Each day leading up to the March 10 announcement of the 2010 NBCC award winners, Critical Mass highlights one of the thirty-one finalists (to read other entries in the series, click here. Today, NBCC board member Mark Athitakis discusses criticism finalist Ander Monson's Vanishing Point: Not a Memoir (Graywolf Press).
Ander Monson’s second essay collection is subtitled “Not a Memoir,” and, true enough, it’s not. But as the very existence of the subtitle suggests, the book is deeply concerned with memoir, and many of its pages turn the familiar themes of the form inside-out. Like a lot of memoirists, Monson is interested in the way death inspires us to look inside ourselves, but here that means grieving Dungeons & Dragons creator Gary Gygax and recalling his adolescent history with twenty-sided dice. He’s obsessed with his personal history, sure, but Monson’s “shameful paroxysm of self-Googling” turns into an essay not on him but others who share his name. Where other memoirists artfully shape their pasts into careful narratives, Monson fills two pages with nothing but the word “Me.” Where Proust bites into a madeleine, Monson rips open a bag of Doritos.
And still, there’s nothing prankish or unfeelingly ironic about this book. The admirable thing about Vanishing Point––a finalist in NBCC’s Criticism category, not Memoir––is the depth of Monson's interest in discovering what the form tells us about our need to tell stories. In “Voir Dire,” his recollection of a jury-duty stint, he’s alert to how the trial takes the form of a narrative, and to the deceptions inherent in his own writing about it. He’s searching for an “antidote to the pressure I feel of writing nonfiction, of claiming that humans can every actually present the truth, the whole truth, and nothing but, on paper, permanently.”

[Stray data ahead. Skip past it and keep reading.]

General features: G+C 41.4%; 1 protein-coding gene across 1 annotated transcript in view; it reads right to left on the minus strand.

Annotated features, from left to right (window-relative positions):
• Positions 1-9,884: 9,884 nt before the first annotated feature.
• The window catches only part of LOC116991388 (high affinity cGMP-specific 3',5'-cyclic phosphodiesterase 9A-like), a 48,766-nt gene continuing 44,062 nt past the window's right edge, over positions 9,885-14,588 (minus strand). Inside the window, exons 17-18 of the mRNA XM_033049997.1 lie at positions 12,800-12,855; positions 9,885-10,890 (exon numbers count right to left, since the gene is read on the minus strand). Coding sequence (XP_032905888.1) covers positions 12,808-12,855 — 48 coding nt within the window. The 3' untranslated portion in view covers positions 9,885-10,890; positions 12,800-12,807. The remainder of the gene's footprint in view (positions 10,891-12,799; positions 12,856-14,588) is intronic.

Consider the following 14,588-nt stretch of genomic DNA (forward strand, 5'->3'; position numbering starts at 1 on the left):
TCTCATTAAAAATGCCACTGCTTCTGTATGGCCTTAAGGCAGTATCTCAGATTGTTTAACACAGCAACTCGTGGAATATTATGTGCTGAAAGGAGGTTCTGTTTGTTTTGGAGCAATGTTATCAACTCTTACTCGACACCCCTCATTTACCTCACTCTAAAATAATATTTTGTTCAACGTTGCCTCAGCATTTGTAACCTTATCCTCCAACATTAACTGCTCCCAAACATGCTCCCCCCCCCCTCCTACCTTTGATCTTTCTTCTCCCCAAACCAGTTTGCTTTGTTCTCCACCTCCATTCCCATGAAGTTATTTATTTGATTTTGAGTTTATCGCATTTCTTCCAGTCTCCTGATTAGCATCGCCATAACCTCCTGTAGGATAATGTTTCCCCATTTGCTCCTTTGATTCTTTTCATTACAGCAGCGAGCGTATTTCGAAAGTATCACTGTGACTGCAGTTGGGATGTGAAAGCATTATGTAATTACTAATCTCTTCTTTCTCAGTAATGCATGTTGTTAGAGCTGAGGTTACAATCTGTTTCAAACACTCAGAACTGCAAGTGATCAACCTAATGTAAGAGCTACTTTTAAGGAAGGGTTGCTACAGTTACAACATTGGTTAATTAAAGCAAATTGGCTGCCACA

Truth is so unstable for Monson, in fact, that Vanishing Point is not only not a memoir but not a book as well––or, rather, not just a printed, permanent one. Monson’s website, www.otherelectricities.com, is an essential part of the experience of reading the book: Footnoted words are expanded upon online, to move the book beyond its status as an artifact and to reflect “flux, motion, synapses connecting and reconnecting and thinking exploding everywhere.” Even so, the old-fashioned text explodes in its own way. In “Exteriority” he pushes the text to the very edge of the page, removing the margins to show just how much they frame stories on paper. “Solipsism”––the essay that opens with those two pages of “Me”s––sprays out into sidebars, footnotes, and marginal digressions, the better to expose the performative act of writing.
Monson’s most effective experiment, though, deals with the texts of memoirs themselves. In a series of “Assembloirs,” he stitches together passages from dozens of examples, from Michael J. Fox to Joan Didion to Graham Greene. Putting these lines under the harsh glare of critical scrutiny reveals them as the artful constructs that they are, designed to convince, cajole, damn, or earn your sympathies. In the process he shows how “our stories about our own lives are a form of fiction.”
Monson is not a pioneer in crafting collages of this sort––he’s part of a lineage that runs from William S. Burroughs to David Markson to Jonathan Lethem to David Shields, whose provocative 2010 manifesto, Reality Hunger, navigated similar territory. (The competition seems friendly; Shields approvingly reviewed Vanishing Point in the New York Times.) Yet Monson’s enthusiasm never feels shopworn or gimmicky. Like many critics of memoir, he sometimes wishes writers would show some silence, discretion, restraint. But more precisely, he mainly wishes that writers more freely admit the constructions of self that are involved in so much of what they put on the page, however much they choose to deny it. The pleasure of the memoir isn’t in how well-machined it is but in what he calls “the pockmarked surface of the I: that’s where all the good stuff is.”
Click here to access Ander Monson's website, which contains excerpts and links to material supplementing Vanishing Point.